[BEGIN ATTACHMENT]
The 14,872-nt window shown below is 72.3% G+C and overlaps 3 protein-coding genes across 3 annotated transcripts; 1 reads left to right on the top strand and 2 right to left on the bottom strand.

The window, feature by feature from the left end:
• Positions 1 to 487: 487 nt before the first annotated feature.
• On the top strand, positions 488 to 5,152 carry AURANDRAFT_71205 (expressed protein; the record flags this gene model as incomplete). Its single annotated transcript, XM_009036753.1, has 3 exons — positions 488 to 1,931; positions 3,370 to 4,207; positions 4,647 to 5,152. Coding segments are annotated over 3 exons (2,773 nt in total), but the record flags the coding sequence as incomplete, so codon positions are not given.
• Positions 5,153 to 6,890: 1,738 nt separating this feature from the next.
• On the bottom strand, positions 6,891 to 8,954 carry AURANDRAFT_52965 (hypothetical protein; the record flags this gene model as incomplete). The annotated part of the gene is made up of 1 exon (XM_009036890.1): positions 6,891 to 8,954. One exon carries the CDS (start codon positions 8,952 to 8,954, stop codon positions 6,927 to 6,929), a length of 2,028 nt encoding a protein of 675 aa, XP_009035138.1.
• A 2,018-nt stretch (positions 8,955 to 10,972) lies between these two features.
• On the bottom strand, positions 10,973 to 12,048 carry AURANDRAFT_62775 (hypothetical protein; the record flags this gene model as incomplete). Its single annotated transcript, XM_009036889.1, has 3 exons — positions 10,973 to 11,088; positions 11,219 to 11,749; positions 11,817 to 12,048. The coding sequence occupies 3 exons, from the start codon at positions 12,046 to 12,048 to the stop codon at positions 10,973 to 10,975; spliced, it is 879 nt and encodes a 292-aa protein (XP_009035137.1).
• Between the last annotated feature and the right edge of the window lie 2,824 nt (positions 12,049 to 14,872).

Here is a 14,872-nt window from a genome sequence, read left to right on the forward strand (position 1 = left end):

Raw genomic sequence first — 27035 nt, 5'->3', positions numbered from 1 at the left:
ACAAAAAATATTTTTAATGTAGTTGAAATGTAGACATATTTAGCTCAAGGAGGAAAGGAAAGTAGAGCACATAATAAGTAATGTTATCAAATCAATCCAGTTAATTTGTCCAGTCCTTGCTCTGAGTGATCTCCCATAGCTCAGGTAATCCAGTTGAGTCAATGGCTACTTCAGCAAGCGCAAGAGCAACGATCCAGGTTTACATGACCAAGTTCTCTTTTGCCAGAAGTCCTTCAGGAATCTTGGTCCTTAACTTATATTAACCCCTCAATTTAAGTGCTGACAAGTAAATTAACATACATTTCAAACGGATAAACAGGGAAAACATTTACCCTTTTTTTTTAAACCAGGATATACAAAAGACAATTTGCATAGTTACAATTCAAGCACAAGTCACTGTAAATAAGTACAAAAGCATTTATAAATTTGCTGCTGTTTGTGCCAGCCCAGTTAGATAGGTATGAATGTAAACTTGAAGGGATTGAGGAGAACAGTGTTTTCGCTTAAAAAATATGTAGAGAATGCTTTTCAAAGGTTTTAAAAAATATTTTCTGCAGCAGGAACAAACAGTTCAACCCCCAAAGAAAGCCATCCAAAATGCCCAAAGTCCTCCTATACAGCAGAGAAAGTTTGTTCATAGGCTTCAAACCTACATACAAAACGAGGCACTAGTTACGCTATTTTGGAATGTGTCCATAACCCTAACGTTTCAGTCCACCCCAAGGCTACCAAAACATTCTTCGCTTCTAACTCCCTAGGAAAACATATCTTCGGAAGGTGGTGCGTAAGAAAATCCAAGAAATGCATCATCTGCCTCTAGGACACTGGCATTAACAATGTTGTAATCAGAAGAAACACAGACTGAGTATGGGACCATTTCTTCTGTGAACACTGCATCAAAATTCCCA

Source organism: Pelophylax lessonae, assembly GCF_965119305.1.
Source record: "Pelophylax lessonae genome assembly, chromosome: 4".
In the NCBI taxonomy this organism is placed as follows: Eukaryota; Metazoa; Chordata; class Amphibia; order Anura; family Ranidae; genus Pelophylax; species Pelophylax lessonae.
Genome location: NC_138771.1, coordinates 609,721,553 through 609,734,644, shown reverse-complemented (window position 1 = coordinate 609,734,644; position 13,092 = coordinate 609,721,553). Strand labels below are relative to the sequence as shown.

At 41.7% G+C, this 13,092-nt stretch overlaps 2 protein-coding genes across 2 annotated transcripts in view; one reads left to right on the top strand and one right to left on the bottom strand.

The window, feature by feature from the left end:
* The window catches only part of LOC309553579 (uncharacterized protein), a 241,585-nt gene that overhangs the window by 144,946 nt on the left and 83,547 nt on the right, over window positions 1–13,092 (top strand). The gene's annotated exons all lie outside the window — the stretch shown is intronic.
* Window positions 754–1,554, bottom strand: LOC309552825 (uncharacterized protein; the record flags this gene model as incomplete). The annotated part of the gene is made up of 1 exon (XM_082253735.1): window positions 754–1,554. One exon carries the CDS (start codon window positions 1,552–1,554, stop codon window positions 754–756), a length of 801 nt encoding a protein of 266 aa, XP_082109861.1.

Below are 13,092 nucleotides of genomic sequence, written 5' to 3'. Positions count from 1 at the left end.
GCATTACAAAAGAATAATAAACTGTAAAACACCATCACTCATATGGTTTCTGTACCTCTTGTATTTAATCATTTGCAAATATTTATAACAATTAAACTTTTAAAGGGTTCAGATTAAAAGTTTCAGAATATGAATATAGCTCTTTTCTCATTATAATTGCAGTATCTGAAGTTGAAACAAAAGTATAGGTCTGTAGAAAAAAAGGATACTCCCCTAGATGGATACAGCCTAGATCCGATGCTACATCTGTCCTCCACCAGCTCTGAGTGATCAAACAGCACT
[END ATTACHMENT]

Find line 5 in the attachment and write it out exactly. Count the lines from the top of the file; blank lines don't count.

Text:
• Positions 5,153 to 6,890: 1,738 nt separating this feature from the next.